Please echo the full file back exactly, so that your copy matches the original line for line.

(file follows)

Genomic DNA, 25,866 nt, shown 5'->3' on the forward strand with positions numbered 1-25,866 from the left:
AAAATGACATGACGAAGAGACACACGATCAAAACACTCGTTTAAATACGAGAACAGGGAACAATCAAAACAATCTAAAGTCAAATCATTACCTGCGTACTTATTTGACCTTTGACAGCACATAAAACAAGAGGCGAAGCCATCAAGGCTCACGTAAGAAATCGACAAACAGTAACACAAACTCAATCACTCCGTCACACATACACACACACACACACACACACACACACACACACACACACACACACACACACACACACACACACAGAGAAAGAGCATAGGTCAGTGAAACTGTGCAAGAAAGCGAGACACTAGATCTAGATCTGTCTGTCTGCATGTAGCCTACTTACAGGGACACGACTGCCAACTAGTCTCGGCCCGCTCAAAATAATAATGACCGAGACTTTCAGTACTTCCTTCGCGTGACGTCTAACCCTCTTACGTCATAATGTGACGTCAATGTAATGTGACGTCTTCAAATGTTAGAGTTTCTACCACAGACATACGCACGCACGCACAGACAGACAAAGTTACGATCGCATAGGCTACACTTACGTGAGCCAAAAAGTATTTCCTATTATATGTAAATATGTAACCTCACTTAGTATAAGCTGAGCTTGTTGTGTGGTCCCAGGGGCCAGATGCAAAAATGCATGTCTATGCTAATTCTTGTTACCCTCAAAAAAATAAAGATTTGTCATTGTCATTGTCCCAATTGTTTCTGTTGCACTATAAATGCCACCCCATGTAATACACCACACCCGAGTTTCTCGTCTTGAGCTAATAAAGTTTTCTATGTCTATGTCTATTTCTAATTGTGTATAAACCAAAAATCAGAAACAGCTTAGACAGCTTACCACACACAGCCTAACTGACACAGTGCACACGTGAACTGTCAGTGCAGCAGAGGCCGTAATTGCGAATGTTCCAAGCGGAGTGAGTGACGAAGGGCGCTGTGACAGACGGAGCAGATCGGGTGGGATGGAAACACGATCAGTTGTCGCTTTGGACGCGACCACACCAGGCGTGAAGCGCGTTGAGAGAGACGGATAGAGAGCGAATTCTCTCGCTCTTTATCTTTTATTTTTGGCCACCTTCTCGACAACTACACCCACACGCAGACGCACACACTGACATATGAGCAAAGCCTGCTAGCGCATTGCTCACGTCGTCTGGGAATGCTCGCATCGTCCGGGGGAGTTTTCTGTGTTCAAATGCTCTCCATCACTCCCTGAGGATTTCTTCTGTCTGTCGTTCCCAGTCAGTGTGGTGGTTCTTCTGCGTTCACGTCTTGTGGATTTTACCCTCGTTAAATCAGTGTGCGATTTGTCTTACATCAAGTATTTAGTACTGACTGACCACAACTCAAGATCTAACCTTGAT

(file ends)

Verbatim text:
Genomic DNA, 25,866 nt, shown 5'->3' on the forward strand with positions numbered 1-25,866 from the left:
AAAATGACATGACGAAGAGACACACGATCAAAACACTCGTTTAAATACGAGAACAGGGAACAATCAAAACAATCTAAAGTCAAATCATTACCTGCGTACTTATTTGACCTTTGACAGCACATAAAACAAGAGGCGAAGCCATCAAGGCTCACGTAAGAAATCGACAAACAGTAACACAAACTCAATCACTCCGTCACACATACACACACACACACACACACACACACACACACACACACACACACACACACACACACACACACACAGAGAAAGAGCATAGGTCAGTGAAACTGTGCAAGAAAGCGAGACACTAGATCTAGATCTGTCTGTCTGCATGTAGCCTACTTACAGGGACACGACTGCCAACTAGTCTCGGCCCGCTCAAAATAATAATGACCGAGACTTTCAGTACTTCCTTCGCGTGACGTCTAACCCTCTTACGTCATAATGTGACGTCAATGTAATGTGACGTCTTCAAATGTTAGAGTTTCTACCACAGACATACGCACGCACGCACAGACAGACAAAGTTACGATCGCATAGGCTACACTTACGTGAGCCAAAAAGTATTTCCTATTATATGTAAATATGTAACCTCACTTAGTATAAGCTGAGCTTGTTGTGTGGTCCCAGGGGCCAGATGCAAAAATGCATGTCTATGCTAATTCTTGTTACCCTCAAAAAAATAAAGATTTGTCATTGTCATTGTCCCAATTGTTTCTGTTGCACTATAAATGCCACCCCATGTAATACACCACACCCGAGTTTCTCGTCTTGAGCTAATAAAGTTTTCTATGTCTATGTCTATTTCTAATTGTGTATAAACCAAAAATCAGAAACAGCTTAGACAGCTTACCACACACAGCCTAACTGACACAGTGCACACGTGAACTGTCAGTGCAGCAGAGGCCGTAATTGCGAATGTTCCAAGCGGAGTGAGTGACGAAGGGCGCTGTGACAGACGGAGCAGATCGGGTGGGATGGAAACACGATCAGTTGTCGCTTTGGACGCGACCACACCAGGCGTGAAGCGCGTTGAGAGAGACGGATAGAGAGCGAATTCTCTCGCTCTTTATCTTTTATTTTTGGCCACCTTCTCGACAACTACACCCACACGCAGACGCACACACTGACATATGAGCAAAGCCTGCTAGCGCATTGCTCACGTCGTCTGGGAATGCTCGCATCGTCCGGGGGAGTTTTCTGTGTTCAAATGCTCTCCATCACTCCCTGAGGATTTCTTCTGTCTGTCGTTCCCAGTCAGTGTGGTGGTTCTTCTGCGTTCACGTCTTGTGGATTTTACCCTCGTTAAATCAGTGTGCGATTTGTCTTACATCAAGTATTTAGTACTGACTGACCACAACTCAAGATCTAACCTTGAT